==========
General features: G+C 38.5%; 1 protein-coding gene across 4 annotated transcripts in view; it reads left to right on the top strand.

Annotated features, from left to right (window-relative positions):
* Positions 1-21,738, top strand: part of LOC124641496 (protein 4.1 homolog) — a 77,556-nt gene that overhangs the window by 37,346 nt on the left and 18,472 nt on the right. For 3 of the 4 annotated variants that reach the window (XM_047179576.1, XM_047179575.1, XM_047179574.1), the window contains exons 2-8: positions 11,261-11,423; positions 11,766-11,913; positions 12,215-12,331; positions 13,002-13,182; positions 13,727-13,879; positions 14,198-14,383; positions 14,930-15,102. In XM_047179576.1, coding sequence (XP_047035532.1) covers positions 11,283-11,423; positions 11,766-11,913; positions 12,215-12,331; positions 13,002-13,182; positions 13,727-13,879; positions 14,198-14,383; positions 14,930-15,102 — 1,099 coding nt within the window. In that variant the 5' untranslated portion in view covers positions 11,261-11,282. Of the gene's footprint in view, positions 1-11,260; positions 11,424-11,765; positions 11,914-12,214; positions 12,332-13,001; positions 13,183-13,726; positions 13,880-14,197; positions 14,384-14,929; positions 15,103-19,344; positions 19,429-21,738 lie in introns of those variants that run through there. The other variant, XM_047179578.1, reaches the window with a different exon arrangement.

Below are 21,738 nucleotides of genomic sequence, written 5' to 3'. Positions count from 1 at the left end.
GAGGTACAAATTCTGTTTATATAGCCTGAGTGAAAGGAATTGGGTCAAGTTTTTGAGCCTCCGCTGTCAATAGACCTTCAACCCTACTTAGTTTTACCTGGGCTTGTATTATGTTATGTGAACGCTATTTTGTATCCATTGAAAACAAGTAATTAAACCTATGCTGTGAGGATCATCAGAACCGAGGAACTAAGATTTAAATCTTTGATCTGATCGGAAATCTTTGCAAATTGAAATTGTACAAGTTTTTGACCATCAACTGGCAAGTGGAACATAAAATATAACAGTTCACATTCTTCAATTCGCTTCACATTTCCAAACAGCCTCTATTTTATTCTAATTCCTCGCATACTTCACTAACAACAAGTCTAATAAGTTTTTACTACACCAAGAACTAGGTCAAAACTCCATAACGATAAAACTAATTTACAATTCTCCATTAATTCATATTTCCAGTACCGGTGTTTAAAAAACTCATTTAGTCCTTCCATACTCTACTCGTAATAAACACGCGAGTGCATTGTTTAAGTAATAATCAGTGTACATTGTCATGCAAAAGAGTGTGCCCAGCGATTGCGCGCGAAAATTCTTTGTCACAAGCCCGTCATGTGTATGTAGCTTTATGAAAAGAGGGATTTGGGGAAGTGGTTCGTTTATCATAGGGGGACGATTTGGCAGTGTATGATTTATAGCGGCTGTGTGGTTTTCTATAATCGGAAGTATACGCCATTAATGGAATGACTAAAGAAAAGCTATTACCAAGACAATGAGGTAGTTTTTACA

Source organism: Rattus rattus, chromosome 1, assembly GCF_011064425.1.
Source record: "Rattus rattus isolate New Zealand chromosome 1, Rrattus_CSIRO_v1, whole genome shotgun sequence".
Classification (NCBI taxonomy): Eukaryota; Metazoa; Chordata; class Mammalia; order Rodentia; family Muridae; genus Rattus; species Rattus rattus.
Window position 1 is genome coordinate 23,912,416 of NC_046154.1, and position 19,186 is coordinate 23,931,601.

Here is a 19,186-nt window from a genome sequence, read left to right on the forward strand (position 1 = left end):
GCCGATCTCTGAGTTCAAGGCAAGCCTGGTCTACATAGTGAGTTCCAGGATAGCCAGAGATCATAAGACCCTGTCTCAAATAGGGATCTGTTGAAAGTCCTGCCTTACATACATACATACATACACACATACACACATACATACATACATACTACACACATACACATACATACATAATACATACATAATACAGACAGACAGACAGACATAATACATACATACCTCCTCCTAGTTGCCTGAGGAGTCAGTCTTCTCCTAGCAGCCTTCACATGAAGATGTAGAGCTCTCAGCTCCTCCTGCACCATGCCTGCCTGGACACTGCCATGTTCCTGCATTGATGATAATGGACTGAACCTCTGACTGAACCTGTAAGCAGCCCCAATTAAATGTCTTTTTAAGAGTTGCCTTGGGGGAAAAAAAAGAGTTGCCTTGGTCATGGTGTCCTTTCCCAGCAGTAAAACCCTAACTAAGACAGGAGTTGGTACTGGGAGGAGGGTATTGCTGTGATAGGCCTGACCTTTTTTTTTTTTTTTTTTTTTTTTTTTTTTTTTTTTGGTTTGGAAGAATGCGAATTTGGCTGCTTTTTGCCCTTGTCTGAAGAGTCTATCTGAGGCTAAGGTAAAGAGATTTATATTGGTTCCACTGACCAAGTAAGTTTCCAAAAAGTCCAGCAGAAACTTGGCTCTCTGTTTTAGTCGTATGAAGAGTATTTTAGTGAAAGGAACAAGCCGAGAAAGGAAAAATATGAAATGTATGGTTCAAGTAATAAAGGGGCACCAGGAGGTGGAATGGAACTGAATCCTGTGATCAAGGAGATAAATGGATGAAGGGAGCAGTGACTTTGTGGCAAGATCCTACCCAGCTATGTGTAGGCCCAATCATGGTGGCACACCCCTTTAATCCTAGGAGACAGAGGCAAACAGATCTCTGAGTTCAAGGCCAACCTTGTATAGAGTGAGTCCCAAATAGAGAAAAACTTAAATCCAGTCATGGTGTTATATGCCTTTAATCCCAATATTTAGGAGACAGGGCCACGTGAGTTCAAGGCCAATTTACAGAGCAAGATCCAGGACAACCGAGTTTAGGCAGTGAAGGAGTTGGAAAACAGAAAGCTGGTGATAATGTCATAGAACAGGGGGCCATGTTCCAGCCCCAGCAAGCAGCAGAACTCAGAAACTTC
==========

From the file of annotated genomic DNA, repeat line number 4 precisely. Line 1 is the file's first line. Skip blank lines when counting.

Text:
Below are 21,738 nucleotides of genomic sequence, written 5' to 3'. Positions count from 1 at the left end.